Smith & Wesson knocked the ball out of the park when it introduced the M&P Shield pistol in 2012. In less than three years, S&W announced that it had already produced more than 1 million of the pistols. That was two years ago. It’s anybody’s guess as to how many of the subcompact pistols have been produced now, but with the rebate program and the addition of the M&P45 Shield, the number has to be staggering. So just what makes the Shield so popular among concealed-carry users?

Let’s start with its dimensions. The grip frame is slightly less than an inch wide while the slide is just 0.93 inches thick. The gun is 4.4 inches tall, and with an overall length of just slightly more than 6 inches, the Shield is a gun that can be concealed without much effort. It weighs just more than 20 ounces with an unloaded magazine. That makes the polymer-framed gun comfortable for all-day carry.

Other things like its stainless steel barrel and slide, which are blackened with S&W’s Armornite finish, make the gun extremely corrosion resistant, and the low-profile three-dot sights and crisp, manageable trigger provide users with all the desirable features needed in a concealed carry gun. And, of course, the M&P Shield isn’t a gun that will require a second mortgage to obtain. In fact, it would be hard to find a gun that provides more value for the money. S&W found the formula for success, and it would be hard to improve on perfection. But the company has done just that.

Shield Sequel

S&W has just introduced the M&P Shield M2.0, and fortunately, it retains all of the features that made the original gun such a success and adds a few more. The M2.0 lineup also includes a new Shield that possesses an integral Crimson Trace laser, not unlike the S&W Bodyguard 380. Designated the M&P Shield M2.0 CT, the new addition is destined to become a favorite among the concealed-carry crowd.

The new Shields have finer texturing on the front- and backstraps as well as the grip side panels. It is similar to what we see custom builders doing to polymer-framed guns. The texturing is like a fine emery cloth, and it should provide the shooter with a secure grip even with wet hands without being coarse enough to catch on layering garments. S&W even textures the eight-round magazine’s collar, which sits just above the basepad, to provide a consistent appearance.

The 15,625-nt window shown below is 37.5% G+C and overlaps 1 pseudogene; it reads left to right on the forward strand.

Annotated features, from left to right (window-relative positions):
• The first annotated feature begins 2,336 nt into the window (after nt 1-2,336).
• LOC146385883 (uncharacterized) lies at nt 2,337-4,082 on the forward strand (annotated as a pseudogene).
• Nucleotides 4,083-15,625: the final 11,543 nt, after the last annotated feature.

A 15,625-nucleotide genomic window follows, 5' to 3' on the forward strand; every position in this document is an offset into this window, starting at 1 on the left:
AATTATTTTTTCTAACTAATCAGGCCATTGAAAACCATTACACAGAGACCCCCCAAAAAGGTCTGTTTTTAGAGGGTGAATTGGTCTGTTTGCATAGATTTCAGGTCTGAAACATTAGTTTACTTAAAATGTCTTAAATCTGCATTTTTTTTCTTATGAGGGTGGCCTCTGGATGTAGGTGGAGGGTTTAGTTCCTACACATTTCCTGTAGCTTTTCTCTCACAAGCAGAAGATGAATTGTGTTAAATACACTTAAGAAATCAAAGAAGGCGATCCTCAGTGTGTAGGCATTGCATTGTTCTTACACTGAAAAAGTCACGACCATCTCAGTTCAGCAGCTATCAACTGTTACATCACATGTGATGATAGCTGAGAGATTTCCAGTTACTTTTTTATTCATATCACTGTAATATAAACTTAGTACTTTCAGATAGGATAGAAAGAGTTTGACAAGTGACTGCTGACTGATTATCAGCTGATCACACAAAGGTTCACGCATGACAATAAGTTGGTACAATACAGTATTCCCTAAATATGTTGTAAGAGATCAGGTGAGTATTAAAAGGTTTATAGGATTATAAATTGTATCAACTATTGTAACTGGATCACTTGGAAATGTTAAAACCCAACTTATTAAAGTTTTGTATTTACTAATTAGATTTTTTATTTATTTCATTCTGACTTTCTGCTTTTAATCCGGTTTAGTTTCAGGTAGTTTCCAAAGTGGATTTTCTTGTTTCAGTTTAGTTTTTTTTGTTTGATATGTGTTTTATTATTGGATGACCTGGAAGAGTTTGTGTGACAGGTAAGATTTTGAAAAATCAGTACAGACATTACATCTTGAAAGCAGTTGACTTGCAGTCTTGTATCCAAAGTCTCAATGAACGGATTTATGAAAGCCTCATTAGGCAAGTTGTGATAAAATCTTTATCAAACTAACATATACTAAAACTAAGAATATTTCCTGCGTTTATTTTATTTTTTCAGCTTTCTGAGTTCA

Smith & Wesson has also machined forward cocking serrations into the front of the slide for those who like to press-check their pistols, and the “M2.0” legend is stamped onto the left rear side of the slide flat.

Engineers at S&W have also improved on the striker’s geometry. My personal S&W Shield, which I purchased over a year ago, has a very manageable trigger pull that breaks at about 6.75 pounds. But my two new M2.0 variants both have trigger pulls that break at a very crisp 5.25 pounds.

So what hasn’t changed? Quite a bit! In fact, magazines can be interchanged between both generations, and the slide’s sight dovetails are exactly the same so tritium sights developed for the original Shield will work with the M2.0. Holsters designed for the first-generation Shields will also work with the M2.0 pistols, except for the Shield with the integrated laser, of course. A Smith & Wesson executive informed me that dummy guns went out to holster manufacturers the last week of August, so hopefully there will be several holster options available by the time you get your hands on a Shield M2.0 CT. CrossBreed Holsters dropped everything to get me a sample of the SnapSlide OWB holster for the laser-equipped gun.

Last year, Smith & Wesson bought Crimson Trace, and it makes a world of sense to integrate a laser into the grip frame. The result is a gun that is not demonstrably heavier or really even bulkier than the non-laser model yet offers all of the benefits of a defensive gun with a laser-aiming device. The Shield M2.0 CT’s frame has bilateral red activation buttons. Pushing a button once will turn on the laser. Pushing the button again will activate the strobe effect, and pushing it a third time will turn the laser off. There are small holes on the right side of the frame and underneath to adjust the laser with an Allen wrench for windage and elevation. I like to adjust mine so the laser dot sits just above the front sight when the sights are aligned, and it took just a few seconds to make those adjustments.

Easy Takedown

Disassembly of the Shield M2.0 is quick and easy and requires no special tools other than a small screwdriver. Start by removing the magazine and clearing the chamber.

Once you have ensured the chamber is empty, pull the slide to the rear and lock it open by pushing up on the slide stop. You should be able to see the yellowish sear deactivation lever, located just under the ejector, through the ejection port. Use a screwdriver or similar device to gently push the lever down into the magazine well.

Now rotate the takedown lever 45 degrees clockwise, and then pull the slide to the rear slightly to disengage the slide stop and ease the slide forward off the frame. Turn the slide over in your hand and you’ll be able to remove the dual recoil spring assembly and guide as a single unit. The barrel can now be lifted from the slide.